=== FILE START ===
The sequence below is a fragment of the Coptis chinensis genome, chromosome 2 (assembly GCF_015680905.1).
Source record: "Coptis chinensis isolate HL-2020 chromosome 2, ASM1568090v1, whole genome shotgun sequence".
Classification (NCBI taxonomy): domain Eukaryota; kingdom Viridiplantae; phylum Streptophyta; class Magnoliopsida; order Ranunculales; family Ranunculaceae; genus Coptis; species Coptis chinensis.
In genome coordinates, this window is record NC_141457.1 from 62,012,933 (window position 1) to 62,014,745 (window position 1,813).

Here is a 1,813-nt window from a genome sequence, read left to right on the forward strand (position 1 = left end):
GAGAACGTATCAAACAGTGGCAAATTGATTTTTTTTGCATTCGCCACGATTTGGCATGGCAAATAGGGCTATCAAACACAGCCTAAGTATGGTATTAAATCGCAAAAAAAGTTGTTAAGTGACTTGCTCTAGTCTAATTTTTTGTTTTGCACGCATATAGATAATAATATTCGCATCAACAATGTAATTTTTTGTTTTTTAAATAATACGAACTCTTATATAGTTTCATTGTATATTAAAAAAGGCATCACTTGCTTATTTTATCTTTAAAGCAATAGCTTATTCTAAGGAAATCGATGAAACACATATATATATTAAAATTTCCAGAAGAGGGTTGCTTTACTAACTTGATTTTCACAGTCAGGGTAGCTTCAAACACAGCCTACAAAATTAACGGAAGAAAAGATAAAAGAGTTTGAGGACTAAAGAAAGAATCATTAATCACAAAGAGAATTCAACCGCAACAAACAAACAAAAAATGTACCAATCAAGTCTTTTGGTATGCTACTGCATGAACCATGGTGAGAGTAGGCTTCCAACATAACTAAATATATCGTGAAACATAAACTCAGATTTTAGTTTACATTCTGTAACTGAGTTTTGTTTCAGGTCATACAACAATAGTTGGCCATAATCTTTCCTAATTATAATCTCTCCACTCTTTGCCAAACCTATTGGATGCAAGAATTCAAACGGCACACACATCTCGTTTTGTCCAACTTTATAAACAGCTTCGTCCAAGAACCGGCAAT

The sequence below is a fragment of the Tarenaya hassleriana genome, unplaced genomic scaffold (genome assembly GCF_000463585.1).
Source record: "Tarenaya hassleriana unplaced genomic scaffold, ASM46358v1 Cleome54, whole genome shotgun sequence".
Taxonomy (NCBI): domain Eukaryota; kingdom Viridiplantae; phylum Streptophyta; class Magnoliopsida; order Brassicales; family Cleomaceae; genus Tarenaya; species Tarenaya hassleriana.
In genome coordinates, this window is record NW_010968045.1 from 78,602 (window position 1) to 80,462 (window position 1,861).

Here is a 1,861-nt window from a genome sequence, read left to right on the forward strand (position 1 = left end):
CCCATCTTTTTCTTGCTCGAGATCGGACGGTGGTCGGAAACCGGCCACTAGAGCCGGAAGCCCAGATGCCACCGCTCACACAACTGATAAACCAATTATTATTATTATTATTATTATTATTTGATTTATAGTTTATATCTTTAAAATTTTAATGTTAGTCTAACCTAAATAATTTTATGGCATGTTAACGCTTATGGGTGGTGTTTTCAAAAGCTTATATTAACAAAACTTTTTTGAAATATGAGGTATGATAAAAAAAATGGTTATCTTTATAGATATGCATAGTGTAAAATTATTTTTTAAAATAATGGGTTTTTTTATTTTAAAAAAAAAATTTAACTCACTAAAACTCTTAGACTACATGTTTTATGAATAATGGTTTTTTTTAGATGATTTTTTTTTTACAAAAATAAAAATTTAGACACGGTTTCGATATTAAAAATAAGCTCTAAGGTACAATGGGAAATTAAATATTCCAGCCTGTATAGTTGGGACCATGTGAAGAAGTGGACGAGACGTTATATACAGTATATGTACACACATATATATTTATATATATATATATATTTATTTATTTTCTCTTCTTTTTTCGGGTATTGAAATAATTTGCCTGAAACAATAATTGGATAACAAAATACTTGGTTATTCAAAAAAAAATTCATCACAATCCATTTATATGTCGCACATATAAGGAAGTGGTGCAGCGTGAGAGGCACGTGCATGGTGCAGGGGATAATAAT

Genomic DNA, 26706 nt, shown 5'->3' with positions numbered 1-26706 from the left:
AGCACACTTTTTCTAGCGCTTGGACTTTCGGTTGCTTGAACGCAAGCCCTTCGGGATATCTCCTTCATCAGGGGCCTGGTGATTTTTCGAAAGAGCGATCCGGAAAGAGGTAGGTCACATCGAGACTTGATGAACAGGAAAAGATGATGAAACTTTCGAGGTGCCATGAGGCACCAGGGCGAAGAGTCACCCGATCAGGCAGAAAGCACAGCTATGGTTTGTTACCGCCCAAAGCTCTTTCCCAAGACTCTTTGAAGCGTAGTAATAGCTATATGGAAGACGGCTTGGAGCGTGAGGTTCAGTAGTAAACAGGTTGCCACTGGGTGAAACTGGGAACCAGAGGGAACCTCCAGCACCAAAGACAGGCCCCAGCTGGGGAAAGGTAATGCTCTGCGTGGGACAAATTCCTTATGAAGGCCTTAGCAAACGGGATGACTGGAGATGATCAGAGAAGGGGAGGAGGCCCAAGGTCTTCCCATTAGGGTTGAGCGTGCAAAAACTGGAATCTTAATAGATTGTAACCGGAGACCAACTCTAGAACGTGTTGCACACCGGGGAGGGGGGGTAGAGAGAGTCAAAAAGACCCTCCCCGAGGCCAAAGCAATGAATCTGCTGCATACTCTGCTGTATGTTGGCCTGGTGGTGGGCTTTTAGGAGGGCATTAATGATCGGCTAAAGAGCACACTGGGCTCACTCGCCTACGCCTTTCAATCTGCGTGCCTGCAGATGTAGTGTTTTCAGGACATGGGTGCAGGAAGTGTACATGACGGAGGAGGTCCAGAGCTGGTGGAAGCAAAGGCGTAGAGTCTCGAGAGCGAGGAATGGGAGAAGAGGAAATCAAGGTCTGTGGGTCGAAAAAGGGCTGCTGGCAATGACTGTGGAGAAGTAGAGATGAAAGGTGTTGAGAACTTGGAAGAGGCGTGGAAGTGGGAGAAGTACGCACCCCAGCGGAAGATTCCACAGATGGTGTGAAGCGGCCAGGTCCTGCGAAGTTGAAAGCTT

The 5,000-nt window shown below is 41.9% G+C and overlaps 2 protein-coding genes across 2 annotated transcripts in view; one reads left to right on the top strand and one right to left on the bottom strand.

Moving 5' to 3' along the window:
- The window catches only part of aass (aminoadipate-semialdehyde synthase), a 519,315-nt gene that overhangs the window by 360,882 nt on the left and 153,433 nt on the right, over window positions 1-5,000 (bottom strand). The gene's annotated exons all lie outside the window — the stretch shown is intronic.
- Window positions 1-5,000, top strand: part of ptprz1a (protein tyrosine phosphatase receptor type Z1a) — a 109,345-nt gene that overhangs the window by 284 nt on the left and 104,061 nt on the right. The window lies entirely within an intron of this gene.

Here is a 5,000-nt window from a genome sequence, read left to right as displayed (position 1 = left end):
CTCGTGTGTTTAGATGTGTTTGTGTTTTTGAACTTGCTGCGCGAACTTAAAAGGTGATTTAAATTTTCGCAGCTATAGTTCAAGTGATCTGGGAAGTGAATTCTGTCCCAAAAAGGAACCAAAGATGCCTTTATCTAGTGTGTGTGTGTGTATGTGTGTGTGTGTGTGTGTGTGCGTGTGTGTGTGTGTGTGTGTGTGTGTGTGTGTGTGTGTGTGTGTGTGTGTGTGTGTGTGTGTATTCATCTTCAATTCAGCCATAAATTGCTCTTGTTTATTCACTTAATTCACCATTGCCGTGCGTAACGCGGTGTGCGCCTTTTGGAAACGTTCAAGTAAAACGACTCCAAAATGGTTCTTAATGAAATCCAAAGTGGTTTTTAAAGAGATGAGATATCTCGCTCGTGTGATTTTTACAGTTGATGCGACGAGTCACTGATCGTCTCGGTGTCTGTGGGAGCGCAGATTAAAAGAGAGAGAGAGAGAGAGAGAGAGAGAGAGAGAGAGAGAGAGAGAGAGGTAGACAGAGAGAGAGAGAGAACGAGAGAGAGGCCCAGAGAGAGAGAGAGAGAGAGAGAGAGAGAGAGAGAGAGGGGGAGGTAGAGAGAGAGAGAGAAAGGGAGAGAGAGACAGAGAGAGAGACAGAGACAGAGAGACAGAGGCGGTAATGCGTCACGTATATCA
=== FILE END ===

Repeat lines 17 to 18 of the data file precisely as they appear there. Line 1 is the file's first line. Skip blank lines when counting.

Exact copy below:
- The window catches only part of aass (aminoadipate-semialdehyde synthase), a 519,315-nt gene that overhangs the window by 360,882 nt on the left and 153,433 nt on the right, over window positions 1-5,000 (bottom strand). The gene's annotated exons all lie outside the window — the stretch shown is intronic.
- Window positions 1-5,000, top strand: part of ptprz1a (protein tyrosine phosphatase receptor type Z1a) — a 109,345-nt gene that overhangs the window by 284 nt on the left and 104,061 nt on the right. The window lies entirely within an intron of this gene.